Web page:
For the PDF version, click the following link: Review Pete Townshend
December 30, 2014- By Steven E. Greer, MD
In his 538-page autobiography, “Who I Am”, Pete Townshend details a fascinating life in a book that took more than a decade to write. He covers his childhood, which led him to become a poet, a rock and roll pioneer with The Who, then a successful theater and Hollywood movie producer, all the while being a raging alcoholic. The book is cathartic for him. Writing about his life is a therapeutic exercise he learned from psychotherapy sessions.
Like Pete’s complex rock operas and plays, this book is very hard to follow. His own life involved so many trips across the Atlantic that the reader is asked to follow a story in one paragraph that takes place in London, then the next paragraph is taking place in the “halcyon days” of Manhattan.
Pete Townshend is one of the most successful rock and roll musicians ever, creating the genre as he went along. Yet he seems to have little insight into what has made him so popular. Many of his personality traits that he regrets the most in his book, and that have nearly killed him many times, paradoxically have made him genuinely loved by millions of fans. Anyone growing up to the music of The Who and his solo work knows that Pete is a genuine “fuckup”, as he puts it. He is the real deal and not one of the scores of phonies created by record companies.
Like all of the rock and roll pioneers, Pete was born right as World War II was ending. The strange combination of adults knowing what the edge of extinction is like, and the booming post-war economy, allowed kids to roam the streets of London as unsupervised brats who could afford to buy guitars and enjoy idle time free of German bombing raids. WW2, in many ways, created rock and roll, and created Pete Townshend.
Pete grew up in a household of professional musicians. His father played brass and clarinet in successful bands of the day, and his mother was a fairly famous singer. But his parents drank and enjoyed the nightlife, leaving Pete often to be babysat with his grandmother, whom he describes as a true evil witch.
Pete was also sexually abused as a young boy. This would become a powerful influence on the rest of his artistic life. He is a truly tormented man to this day.
Pete has written down a mea culpa for his decades of drinking and drug use. He avoided heavy binge drinking and cocaine throughout the beginning of The Who, while Keith Moon and John Entwistle were indulging dangerously. He gave up marijuana around 1967 or so, when he realized it was making him lazy. He first touched cocaine in 1980, while in Los Angeles, and he fell in love with the devil. Many years later, he was found unconscious in a Chelsea nightclub bathroom overdosed on cocaine (Or perhaps heroin. He is not sure), and had to be revived by a six-inch needle of epinephrine into his heart, just like the scene in Pulp Fiction.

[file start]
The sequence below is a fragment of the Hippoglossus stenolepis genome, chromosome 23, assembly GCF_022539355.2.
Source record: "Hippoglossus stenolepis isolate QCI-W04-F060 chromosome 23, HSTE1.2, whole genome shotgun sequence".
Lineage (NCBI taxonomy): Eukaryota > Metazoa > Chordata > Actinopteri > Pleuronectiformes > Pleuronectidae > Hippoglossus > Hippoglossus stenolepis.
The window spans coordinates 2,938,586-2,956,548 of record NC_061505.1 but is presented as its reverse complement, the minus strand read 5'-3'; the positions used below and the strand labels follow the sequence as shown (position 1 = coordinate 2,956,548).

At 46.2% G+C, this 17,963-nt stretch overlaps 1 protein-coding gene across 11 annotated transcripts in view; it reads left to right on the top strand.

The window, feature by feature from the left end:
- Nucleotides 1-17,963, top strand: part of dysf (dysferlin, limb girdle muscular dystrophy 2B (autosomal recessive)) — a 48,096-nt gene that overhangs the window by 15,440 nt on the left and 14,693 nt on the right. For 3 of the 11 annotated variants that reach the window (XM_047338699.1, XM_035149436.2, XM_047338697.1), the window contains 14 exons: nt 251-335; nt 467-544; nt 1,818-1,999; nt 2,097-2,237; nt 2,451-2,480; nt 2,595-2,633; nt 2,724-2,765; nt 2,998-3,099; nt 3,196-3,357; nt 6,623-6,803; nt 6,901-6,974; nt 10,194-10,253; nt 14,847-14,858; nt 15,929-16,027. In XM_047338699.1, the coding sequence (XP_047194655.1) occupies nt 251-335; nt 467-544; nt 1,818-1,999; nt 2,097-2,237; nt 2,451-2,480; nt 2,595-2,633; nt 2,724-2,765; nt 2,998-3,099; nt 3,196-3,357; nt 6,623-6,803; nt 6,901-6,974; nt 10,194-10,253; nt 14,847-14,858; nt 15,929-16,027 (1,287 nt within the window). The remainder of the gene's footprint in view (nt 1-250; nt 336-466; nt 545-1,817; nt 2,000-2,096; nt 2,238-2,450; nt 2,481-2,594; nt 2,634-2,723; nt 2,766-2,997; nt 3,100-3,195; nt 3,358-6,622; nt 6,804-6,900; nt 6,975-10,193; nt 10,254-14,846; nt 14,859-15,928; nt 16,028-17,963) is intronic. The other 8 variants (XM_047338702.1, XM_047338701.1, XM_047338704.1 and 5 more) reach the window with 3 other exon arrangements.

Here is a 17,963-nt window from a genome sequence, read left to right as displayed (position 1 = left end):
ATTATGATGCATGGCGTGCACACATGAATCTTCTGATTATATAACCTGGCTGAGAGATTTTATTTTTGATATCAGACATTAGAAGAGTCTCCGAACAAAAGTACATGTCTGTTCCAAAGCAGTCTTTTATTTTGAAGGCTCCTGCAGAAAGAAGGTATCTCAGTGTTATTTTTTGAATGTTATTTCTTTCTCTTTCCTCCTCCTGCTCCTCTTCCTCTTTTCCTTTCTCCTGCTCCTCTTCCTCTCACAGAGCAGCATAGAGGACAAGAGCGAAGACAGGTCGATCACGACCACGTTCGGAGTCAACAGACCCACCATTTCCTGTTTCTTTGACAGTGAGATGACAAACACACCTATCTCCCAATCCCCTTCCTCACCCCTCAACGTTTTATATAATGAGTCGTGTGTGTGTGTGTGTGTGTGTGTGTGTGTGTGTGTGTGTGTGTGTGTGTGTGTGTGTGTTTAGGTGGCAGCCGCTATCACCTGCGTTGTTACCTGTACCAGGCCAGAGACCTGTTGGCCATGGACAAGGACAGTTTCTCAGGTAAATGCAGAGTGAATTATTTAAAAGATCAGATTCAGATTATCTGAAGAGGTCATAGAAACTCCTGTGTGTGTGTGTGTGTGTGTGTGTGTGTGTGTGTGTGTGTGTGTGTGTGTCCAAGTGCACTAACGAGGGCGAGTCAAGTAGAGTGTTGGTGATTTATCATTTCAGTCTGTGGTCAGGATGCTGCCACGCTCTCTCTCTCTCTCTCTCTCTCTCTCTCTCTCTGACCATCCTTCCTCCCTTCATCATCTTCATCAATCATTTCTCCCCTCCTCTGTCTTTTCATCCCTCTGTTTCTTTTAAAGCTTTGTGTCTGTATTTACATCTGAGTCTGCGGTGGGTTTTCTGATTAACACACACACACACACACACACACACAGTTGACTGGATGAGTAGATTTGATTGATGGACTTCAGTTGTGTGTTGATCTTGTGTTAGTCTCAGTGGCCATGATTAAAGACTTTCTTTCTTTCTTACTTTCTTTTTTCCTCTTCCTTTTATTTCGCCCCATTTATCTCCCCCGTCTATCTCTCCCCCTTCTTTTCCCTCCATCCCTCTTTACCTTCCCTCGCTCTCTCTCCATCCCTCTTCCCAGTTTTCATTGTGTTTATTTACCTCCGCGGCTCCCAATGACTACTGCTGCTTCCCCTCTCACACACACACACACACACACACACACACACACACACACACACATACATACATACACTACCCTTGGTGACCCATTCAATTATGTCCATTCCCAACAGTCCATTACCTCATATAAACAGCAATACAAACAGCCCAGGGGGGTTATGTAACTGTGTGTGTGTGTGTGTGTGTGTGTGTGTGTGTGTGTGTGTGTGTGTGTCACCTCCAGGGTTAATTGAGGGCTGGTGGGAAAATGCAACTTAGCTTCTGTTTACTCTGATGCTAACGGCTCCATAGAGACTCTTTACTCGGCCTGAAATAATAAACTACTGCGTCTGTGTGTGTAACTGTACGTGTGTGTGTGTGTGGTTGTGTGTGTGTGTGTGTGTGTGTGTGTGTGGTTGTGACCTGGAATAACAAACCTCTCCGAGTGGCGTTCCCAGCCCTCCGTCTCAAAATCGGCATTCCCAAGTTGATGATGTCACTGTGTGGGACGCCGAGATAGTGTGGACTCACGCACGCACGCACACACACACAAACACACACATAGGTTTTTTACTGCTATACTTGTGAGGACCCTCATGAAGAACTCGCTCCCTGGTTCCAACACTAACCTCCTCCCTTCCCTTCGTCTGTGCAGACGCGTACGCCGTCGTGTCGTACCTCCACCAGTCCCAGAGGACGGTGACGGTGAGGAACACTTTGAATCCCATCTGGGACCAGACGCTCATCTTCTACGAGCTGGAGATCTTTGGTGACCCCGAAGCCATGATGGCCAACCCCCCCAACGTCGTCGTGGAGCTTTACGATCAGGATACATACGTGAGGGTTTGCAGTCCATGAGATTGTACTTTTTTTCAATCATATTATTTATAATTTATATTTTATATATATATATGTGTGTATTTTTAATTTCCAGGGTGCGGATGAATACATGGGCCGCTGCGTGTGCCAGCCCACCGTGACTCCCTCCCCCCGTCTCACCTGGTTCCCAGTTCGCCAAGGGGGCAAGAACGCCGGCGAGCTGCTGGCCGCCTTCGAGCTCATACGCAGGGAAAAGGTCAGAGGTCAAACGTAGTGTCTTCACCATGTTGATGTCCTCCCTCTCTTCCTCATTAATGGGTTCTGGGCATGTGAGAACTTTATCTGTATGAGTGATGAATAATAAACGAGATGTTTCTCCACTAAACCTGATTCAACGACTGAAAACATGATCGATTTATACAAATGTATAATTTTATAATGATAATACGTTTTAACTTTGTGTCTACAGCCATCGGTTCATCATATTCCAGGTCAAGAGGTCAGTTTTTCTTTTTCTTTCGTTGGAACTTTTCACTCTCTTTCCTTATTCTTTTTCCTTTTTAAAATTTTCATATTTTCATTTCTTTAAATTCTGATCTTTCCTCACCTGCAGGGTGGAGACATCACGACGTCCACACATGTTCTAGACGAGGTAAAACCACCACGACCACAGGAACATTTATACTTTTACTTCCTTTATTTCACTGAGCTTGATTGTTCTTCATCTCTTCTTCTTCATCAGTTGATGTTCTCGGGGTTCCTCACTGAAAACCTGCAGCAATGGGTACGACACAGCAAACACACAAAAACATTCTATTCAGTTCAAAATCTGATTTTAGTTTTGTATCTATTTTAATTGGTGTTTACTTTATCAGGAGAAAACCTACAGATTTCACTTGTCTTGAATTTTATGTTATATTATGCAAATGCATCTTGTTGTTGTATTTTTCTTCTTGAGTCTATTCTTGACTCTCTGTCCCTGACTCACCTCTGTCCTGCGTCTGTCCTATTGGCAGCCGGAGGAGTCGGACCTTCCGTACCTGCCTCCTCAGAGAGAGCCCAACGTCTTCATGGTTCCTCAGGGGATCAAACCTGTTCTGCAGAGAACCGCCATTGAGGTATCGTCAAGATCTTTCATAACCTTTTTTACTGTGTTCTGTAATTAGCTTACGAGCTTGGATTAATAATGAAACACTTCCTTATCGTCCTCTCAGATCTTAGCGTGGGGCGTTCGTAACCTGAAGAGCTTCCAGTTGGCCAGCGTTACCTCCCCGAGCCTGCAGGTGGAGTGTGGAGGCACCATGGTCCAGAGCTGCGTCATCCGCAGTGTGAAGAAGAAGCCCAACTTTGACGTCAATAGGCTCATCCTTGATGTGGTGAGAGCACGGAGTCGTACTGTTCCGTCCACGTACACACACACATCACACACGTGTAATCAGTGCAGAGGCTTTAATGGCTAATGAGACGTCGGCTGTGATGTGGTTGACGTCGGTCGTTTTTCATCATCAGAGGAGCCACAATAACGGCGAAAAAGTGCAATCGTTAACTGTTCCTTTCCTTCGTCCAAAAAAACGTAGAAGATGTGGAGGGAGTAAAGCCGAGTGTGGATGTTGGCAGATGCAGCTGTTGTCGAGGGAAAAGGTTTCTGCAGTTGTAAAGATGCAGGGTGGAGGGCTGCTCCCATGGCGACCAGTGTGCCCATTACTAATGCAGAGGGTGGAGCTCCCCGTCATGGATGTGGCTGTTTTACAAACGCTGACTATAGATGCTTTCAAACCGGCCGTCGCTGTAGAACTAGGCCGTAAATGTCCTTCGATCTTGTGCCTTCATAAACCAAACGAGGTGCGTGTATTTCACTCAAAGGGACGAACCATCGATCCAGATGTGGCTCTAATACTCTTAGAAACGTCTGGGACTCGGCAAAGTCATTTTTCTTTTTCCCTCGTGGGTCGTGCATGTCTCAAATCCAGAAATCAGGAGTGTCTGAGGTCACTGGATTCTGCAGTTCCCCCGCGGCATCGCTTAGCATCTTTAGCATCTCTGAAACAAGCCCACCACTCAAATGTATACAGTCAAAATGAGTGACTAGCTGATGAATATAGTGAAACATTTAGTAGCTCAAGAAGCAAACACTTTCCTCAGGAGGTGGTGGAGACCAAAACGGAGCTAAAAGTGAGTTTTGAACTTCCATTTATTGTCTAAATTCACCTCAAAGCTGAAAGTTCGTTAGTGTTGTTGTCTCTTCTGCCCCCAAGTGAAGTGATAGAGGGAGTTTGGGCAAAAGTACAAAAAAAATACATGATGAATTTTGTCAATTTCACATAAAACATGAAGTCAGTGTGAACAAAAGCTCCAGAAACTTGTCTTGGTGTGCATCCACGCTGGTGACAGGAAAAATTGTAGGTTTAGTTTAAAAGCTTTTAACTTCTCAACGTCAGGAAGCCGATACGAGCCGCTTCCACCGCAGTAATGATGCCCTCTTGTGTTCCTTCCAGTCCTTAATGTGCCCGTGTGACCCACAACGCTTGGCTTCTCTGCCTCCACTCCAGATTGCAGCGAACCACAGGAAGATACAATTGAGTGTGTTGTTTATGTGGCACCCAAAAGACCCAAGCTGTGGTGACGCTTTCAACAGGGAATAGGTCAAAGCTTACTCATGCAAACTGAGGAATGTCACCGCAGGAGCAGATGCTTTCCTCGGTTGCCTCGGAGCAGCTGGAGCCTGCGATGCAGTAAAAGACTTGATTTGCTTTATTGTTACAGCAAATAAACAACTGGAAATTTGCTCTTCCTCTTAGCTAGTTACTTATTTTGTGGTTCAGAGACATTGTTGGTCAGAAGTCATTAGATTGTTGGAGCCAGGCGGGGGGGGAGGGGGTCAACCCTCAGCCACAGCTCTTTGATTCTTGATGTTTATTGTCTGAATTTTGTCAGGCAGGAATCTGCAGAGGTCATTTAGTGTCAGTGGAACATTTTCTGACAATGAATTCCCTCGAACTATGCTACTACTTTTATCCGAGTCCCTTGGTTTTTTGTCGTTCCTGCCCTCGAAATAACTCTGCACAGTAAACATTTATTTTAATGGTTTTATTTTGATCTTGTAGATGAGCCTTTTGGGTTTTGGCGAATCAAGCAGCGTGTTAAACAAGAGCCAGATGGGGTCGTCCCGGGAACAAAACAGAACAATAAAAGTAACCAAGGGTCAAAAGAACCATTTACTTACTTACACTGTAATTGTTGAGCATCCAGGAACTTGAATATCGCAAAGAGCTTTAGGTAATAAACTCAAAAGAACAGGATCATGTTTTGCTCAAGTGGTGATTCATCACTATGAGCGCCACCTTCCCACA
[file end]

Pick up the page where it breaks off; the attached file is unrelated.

But it was alcohol that was and still is Pete’s real nemesis. He believes that he is among the 10% of the population who have the genetic switch that makes them experience a greater euphoria from alcohol. He describes many episodes of abstinence for periods of many years, then instantly relapsing into black-out boozing. Throughout his boozing, he would flirt with death and suffer serious injuries, breaking his precious guitar-playing hands many times, wrecking cars, and getting arrested.
It was not until 1982, while on tour, drinking two bottles of liquor a day, that he finally took sobriety seriously and entered into rehab. Roger Daltrey had intervened and begged him, remembering the death of Keith Moon with guilt. Of course, Pete relapsed. In 1992, he describes how he even welcomed back the booze at one point because he missed his old raucous rock and roll self. He was in the middle of a manic year, with three major productions all being juggled (theatrical version of Tommy, Psychoderelict, and Iron Man). Overstimulation often leads to relapses.
Pete makes numerous references to his marriage with Karen all throughout the book, and their three kids who seem to have turned out pretty well. He also details several other loves of his life with beautiful young women that ranged from superficial sexual lusts to serious relationships. Pete is not a handsome man (although he disagrees), but he consistently overachieved with the ladies, even by rock and roll standards, often astonishing fellow rockers. He eventually become divorced, costing him half his fortune.
Pete writes with deep regret the pain that he has caused to his wife and bandmates from his moodiness and infidelity. He views much of his life as being one of a derelict “fuckup”. But what he seems to lack insight into is that those embarrassing regretful decision he made also created the flaws in his personality that are precisely what endears his legions of fans. When fans are in a rock and roll mood, they are exorcising their own demons through The Who. Pete is the “Indian Guru of all Fuckups”, like Meher Baba, and his fans are his worshipers.
The fans own Pete, in their minds. It’s a contract they made with him in the 1960’s, so just “Shut up and break your guitar”, he feels they are thinking at times. The fans want more and more rock and roll antics from him, regardless of whether it harms his health.
Even if you are not a fan of The Who, Pete’s autobiography is a fascinating history of rock and roll from its inception through to the 1980’s when the genre “jumped the shark”, so to speak. The four members of The Who formed a band in 1964, having known one another since they were 11 years old.